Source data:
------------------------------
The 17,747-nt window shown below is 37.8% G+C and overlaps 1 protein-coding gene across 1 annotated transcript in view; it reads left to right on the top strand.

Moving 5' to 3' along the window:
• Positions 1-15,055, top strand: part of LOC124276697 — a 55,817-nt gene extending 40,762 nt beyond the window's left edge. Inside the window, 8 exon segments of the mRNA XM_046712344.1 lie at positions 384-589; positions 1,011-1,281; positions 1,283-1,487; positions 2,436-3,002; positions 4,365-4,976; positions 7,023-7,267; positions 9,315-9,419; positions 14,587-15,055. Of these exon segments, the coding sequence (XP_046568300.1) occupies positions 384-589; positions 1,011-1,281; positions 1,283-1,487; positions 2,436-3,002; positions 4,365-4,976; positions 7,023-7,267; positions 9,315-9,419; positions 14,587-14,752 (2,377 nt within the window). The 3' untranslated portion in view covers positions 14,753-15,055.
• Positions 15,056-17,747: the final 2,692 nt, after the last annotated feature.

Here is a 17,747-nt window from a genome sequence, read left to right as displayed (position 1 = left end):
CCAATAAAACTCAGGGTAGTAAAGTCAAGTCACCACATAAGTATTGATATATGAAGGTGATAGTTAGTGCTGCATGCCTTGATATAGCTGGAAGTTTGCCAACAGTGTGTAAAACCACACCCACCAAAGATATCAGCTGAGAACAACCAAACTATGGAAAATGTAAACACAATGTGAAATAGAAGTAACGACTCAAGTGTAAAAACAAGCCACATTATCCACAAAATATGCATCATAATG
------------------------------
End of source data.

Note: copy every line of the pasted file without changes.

The 17,747-nt window shown below is 37.8% G+C and overlaps 1 protein-coding gene across 1 annotated transcript in view; it reads left to right on the top strand.

Moving 5' to 3' along the window:
• Positions 1-15,055, top strand: part of LOC124276697 — a 55,817-nt gene extending 40,762 nt beyond the window's left edge. Inside the window, 8 exon segments of the mRNA XM_046712344.1 lie at positions 384-589; positions 1,011-1,281; positions 1,283-1,487; positions 2,436-3,002; positions 4,365-4,976; positions 7,023-7,267; positions 9,315-9,419; positions 14,587-15,055. Of these exon segments, the coding sequence (XP_046568300.1) occupies positions 384-589; positions 1,011-1,281; positions 1,283-1,487; positions 2,436-3,002; positions 4,365-4,976; positions 7,023-7,267; positions 9,315-9,419; positions 14,587-14,752 (2,377 nt within the window). The 3' untranslated portion in view covers positions 14,753-15,055.
• Positions 15,056-17,747: the final 2,692 nt, after the last annotated feature.

Here is a 17,747-nt window from a genome sequence, read left to right as displayed (position 1 = left end):
CCAATAAAACTCAGGGTAGTAAAGTCAAGTCACCACATAAGTATTGATATATGAAGGTGATAGTTAGTGCTGCATGCCTTGATATAGCTGGAAGTTTGCCAACAGTGTGTAAAACCACACCCACCAAAGATATCAGCTGAGAACAACCAAACTATGGAAAATGTAAACACAATGTGAAATAGAAGTAACGACTCAAGTGTAAAAACAAGCCACATTATCCACAAAATATGCATCATAATG